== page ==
Updike and the New Yorker

gopnikIn the February 9 New Yorker, Adam Gopnik writes a beautiful appreciation/tribute to John Updike, one of the magazine’s anchor tenants for more than half a century. With insight and care, Gopnik describes what Updike gave, and also what he recognized and appropriated from the DNA of an incomparable publication:

If he gave so much to the magazine, he took something from it, too. He took, and kept, a tone. Updike the humorist is probably the least known or recognizable Updike of them all, but something of the White-cum-Thurber sound of the New Yorker that he joined—that bemused, ironically smiling but resolutely well-wishing, anti-malicious comic tone—lingered in his work till the very end. In the last year of his life, he wrote to an admirer that “humor is my default mode,” and that he still dreamed of being the new Benchley, the next Perelman. He flourished in his early years here, writing Talk pieces and casuals … and the material of comedy remained implicit in almost every sentence he wrote: the dancing recognition of the likeness of the unlike, the will to treat the organic mechanically—his sexual congresses are blissful but funny, never “transcendent,” because they are so entirely acts of organic machinery, wise souls made into copulating clockwork. The common sense that regularly inflected his judgments of big writers and dubious ideas had its origins in a humorous tradition, too; in his criticism he caught the notes of Wolcott Gibbs and Brendan Gill as much as those of Edmund Wilson.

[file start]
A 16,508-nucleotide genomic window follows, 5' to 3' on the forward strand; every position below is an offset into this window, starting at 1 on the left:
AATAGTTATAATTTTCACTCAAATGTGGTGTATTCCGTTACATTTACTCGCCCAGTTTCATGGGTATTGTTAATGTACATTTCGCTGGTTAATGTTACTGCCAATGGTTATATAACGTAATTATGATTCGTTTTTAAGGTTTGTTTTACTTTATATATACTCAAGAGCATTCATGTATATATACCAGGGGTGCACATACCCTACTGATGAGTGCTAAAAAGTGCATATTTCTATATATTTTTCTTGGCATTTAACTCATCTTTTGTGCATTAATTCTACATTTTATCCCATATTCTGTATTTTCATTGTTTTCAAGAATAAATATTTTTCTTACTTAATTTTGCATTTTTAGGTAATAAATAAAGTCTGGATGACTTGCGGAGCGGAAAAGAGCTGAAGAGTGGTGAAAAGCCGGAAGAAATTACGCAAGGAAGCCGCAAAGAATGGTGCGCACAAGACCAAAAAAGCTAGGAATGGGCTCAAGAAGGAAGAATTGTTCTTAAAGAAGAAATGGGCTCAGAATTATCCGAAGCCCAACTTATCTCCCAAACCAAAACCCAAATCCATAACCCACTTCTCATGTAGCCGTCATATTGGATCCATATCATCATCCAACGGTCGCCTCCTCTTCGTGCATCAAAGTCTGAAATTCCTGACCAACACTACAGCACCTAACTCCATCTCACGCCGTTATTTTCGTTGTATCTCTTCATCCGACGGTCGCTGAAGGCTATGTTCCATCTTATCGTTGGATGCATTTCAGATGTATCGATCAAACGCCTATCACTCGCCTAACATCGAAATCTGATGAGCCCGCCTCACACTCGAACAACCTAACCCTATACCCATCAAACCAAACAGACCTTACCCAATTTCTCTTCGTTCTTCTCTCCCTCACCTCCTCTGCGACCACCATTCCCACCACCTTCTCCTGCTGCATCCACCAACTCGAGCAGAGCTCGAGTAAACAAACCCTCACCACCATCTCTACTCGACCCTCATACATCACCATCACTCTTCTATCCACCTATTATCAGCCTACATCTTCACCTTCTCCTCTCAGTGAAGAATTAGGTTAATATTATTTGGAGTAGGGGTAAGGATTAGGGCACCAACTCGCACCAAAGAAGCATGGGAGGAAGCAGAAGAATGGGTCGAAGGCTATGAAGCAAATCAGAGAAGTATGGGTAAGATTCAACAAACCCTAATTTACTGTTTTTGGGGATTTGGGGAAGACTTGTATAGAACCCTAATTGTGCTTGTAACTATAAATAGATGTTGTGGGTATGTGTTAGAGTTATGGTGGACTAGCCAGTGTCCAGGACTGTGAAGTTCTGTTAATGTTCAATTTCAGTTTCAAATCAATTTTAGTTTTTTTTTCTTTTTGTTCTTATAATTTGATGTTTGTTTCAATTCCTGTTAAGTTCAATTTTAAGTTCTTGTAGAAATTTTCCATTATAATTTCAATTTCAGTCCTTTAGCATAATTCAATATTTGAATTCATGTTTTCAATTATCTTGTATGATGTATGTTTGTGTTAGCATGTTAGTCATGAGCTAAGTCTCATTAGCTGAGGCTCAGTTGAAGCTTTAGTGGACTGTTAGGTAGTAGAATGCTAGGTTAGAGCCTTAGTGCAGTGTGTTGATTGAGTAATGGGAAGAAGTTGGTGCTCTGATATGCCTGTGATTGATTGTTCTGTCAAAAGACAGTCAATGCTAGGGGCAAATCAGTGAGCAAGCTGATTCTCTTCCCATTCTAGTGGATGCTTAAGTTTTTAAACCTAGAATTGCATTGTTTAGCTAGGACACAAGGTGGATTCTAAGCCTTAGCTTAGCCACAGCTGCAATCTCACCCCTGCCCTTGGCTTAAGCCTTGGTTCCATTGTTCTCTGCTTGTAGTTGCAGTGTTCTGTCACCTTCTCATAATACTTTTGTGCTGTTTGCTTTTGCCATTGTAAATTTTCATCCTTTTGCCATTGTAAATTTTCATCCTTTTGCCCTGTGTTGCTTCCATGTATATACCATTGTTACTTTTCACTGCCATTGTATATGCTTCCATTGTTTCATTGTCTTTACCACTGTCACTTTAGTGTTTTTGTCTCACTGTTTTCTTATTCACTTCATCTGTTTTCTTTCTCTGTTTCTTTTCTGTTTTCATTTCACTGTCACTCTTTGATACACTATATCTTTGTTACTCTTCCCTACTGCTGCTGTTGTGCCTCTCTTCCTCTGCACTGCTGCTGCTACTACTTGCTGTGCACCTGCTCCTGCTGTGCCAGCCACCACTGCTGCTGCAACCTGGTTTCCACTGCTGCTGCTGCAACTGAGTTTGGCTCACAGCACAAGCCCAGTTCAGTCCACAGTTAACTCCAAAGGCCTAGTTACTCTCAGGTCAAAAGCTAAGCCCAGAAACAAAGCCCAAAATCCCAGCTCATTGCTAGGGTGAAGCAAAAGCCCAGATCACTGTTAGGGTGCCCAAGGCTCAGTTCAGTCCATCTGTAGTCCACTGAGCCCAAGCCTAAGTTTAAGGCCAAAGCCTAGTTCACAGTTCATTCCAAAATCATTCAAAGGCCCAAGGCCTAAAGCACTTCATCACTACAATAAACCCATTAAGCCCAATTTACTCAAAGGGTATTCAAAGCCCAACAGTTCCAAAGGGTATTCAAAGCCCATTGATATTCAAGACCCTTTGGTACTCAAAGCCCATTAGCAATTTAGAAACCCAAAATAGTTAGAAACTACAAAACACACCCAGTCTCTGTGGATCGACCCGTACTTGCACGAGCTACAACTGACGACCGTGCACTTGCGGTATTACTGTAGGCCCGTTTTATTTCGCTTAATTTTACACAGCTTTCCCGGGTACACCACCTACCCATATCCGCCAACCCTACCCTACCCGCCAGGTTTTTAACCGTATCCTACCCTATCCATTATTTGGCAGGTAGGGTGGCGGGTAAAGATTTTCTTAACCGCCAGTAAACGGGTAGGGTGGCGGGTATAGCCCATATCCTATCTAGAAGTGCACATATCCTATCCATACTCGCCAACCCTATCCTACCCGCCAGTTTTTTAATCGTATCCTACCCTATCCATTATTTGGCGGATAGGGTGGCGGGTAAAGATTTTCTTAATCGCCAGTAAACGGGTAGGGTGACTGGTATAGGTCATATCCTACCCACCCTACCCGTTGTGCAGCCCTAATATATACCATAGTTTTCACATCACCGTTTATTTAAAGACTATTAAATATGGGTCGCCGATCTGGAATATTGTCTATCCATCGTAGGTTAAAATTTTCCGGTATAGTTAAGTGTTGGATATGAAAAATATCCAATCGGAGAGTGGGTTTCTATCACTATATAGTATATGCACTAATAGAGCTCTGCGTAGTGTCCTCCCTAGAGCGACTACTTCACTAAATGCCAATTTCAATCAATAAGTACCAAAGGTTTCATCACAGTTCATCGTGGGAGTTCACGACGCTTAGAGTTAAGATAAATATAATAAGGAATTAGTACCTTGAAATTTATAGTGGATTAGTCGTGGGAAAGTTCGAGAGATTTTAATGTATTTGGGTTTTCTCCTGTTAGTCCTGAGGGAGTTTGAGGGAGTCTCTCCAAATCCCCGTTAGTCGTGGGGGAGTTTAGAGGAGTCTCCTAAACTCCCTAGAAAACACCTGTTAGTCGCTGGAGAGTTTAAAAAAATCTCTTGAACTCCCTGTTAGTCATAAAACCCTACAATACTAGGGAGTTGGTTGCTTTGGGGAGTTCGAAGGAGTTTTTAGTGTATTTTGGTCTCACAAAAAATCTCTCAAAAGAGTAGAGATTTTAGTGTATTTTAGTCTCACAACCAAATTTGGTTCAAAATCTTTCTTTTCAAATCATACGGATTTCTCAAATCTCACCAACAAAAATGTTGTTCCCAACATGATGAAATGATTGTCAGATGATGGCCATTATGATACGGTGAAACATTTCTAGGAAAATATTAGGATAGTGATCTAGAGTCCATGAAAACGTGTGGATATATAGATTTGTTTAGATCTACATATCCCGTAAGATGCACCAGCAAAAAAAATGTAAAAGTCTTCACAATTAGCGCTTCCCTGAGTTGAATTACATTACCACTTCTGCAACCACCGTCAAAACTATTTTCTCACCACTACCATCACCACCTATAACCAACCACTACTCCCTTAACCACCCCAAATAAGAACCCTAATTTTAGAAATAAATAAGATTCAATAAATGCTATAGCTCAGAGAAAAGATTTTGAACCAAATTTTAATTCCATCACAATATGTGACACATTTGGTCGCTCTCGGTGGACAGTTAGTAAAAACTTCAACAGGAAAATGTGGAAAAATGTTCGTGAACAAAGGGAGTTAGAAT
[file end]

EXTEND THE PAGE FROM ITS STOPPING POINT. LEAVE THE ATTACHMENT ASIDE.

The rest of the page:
And the comic current ran deeper even than that. Despite the lyrical surface of his prose, Updike was a realist, as comedians must be, and never even marginally a romantic. He was genuinely unseduced by all the myths of American romanticism: gorgeous Daisys and vast sinister Western landscapes are equally absent from his books. His girls and women are real, with scratchy pubic hair, and his American landscape of car dealerships and fast-food retreats held no place for doomed, exciting, existential gunmen. He was, for all those perfect shining sentences, a realist; the sentences sing, but they don’t ennoble.

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